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We’ve all had them. That woman in your office that goes to the gym everyday at 5am? She’s had them. Your terrifying and immaculate boss, who manages to silence a whole room with the raising of one, perfectly threaded eyebrow? She’s had them too. That friend who managed to get a 1st class degree whilst being captain of the hockey team, working two jobs and volunteering at the local homeless shelter? Yes, she’s had them too.

I’m talking about bad days. Them days where everything seems to go wrong, and the strong independent woman you worked so hard to build seems to dissolve back into the terrified ten year-old you thought you had left behind. Whether it’s a bad grade you weren’t expecting, bad feedback from your boss on a project you worked hard on, or simply a late running train, a lot of things can ignite a bad day. Bad days are universal and completely inevitable. We can’t avoid them. What we can do however, is embrace them, because in the long run bad days don’t have to be so bad after all.

Here’s 5 reasons to embrace your bad day:


Bad days give you a sense of perspective. Often when we are worried about something (e.g a project deadline, a job interview or a bad grade) we can become completely tunnel visioned and our sense of perception can become completely skewed. When things don’t got to plan, when what we considered to be the ‘worst’ actually happens, we learn that it wasn’t the ‘worst’ thing at all. Sure we had a bad day, maybe a bad week or even a month as a result of things going wrong, but at the end of the day we continue to breathe, eat, sleep and live. Next time we have something to worry about, we’ll remember we lived through the ‘worst’ before and it will all seem a little less scary.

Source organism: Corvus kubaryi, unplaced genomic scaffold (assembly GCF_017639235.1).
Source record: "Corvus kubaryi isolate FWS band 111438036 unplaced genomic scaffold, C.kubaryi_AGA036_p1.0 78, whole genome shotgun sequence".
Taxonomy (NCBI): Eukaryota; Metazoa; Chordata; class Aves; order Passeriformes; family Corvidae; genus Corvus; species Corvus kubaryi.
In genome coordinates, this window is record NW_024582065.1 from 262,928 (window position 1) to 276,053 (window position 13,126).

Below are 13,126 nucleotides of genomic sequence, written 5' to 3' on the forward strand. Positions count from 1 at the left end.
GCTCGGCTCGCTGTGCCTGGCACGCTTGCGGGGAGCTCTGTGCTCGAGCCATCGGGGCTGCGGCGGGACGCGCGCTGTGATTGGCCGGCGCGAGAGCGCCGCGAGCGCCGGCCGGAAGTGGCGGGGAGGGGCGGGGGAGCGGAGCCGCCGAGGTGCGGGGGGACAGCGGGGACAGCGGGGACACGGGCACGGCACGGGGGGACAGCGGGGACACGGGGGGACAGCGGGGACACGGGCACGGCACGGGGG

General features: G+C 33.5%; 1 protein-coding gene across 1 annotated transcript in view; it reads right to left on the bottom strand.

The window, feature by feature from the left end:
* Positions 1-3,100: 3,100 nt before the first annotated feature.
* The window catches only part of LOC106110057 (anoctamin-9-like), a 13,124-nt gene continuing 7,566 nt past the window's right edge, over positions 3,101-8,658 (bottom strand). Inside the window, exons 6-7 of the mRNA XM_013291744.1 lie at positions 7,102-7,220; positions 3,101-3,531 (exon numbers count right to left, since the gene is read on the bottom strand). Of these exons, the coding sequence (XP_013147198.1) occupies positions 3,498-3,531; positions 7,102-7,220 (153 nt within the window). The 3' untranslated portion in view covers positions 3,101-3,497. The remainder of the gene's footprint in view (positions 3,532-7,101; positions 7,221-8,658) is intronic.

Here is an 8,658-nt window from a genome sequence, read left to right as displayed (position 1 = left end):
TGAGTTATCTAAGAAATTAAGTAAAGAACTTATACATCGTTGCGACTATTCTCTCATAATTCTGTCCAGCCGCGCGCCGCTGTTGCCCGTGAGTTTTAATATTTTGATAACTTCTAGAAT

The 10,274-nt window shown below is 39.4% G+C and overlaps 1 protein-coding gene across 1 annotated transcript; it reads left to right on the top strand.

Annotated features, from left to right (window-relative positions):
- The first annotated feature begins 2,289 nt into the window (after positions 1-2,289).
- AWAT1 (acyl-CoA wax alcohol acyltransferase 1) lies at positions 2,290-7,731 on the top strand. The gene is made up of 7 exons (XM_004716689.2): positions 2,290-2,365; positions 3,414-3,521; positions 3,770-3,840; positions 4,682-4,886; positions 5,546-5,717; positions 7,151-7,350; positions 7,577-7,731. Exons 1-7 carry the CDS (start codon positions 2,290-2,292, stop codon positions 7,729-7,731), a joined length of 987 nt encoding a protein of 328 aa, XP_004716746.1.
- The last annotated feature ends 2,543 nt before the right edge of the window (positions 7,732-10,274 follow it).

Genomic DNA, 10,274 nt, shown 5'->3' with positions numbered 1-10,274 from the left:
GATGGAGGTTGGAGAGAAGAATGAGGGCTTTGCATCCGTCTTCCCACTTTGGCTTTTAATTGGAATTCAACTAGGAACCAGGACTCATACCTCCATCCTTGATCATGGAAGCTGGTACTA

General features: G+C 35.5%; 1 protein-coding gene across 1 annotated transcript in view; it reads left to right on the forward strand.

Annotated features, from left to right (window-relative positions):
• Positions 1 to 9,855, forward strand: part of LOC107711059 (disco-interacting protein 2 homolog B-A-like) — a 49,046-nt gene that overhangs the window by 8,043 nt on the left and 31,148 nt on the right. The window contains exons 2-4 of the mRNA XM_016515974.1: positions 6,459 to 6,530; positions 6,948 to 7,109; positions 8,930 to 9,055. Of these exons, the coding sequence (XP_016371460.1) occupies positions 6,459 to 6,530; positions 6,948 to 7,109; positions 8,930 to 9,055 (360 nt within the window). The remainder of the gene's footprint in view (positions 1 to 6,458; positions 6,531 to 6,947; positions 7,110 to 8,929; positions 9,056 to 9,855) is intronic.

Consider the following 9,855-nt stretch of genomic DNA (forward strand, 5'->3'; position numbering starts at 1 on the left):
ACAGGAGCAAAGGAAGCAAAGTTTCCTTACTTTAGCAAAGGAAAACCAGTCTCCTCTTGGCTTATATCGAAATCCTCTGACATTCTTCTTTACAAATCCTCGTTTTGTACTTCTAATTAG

Bad days are inevitable and if you set your life up around avoiding them, you set yourself up to fail. This doesn’t mean however, that you can’t avoid the triggers for bad days. If you had a bad day because you missed the train for example, you could try and get to bed that bit earlier to ensure that you are up earlier in the future. If your boss ripped your presentation to pieces because of a typo on the tenth page, you could start asking a friend or colleague to proofread your future presentations to ensure they are completely boss-proof in the future. Each time something goes wrong and you have a bad day, you learn a lesson and you improve. Mistakes will happen again, but they won’t be the same ones.


When we’ve had a bad day we often find ourselves ringing up a loved one so that we can have a good moan. Whilst your mum would probably rather you didn’t only ring when you wanted to cry about what a cow Susan from accounts is, it can be a good initiator for contact. Even better still, a lot of the time your mother, friend or lover will probably reveal that they recently also had a pretty rough day. You’ll soon realise that you are just one of a whole herd of bad-day sufferers. We might be having bad days, but we are in this together.


The more bad days you experience, the better you will get at coping with them. Whether it’s a burst of exercise, a massage, time with a loved one, a bath, or a glass of wine (or a bottle), we soon learn what cheers us up and can allow ourselves one of these treats when we really need it.


Whilst the odd bad day is inevitable, the amount of bad days you are having should be closely monitored, because they can be an important symptom that something in your life needs to change. If you find the same triggers for your bad day seem to appear again and again, whether it’s an argument with your boss, an element of your job, or comments from a friend that seems to put you down at every occasion, it is clear that these triggers need to be either removed or tackled in some way or another. No one should be having more bad days than good days, so if you find your bad days tallying up, it may be best to take action and get to the root of the problem.

All in all, you control your day. The day does not have to end, being a bad day 🙂

Written by Sofia Geraghty

Sofia Geraghty

Sofia Geraghty

Sofia is a blogger living in London. She is Head of digital at parliament street ( a political think tank) and is particulalry passionate about social inequality and personal well-being.


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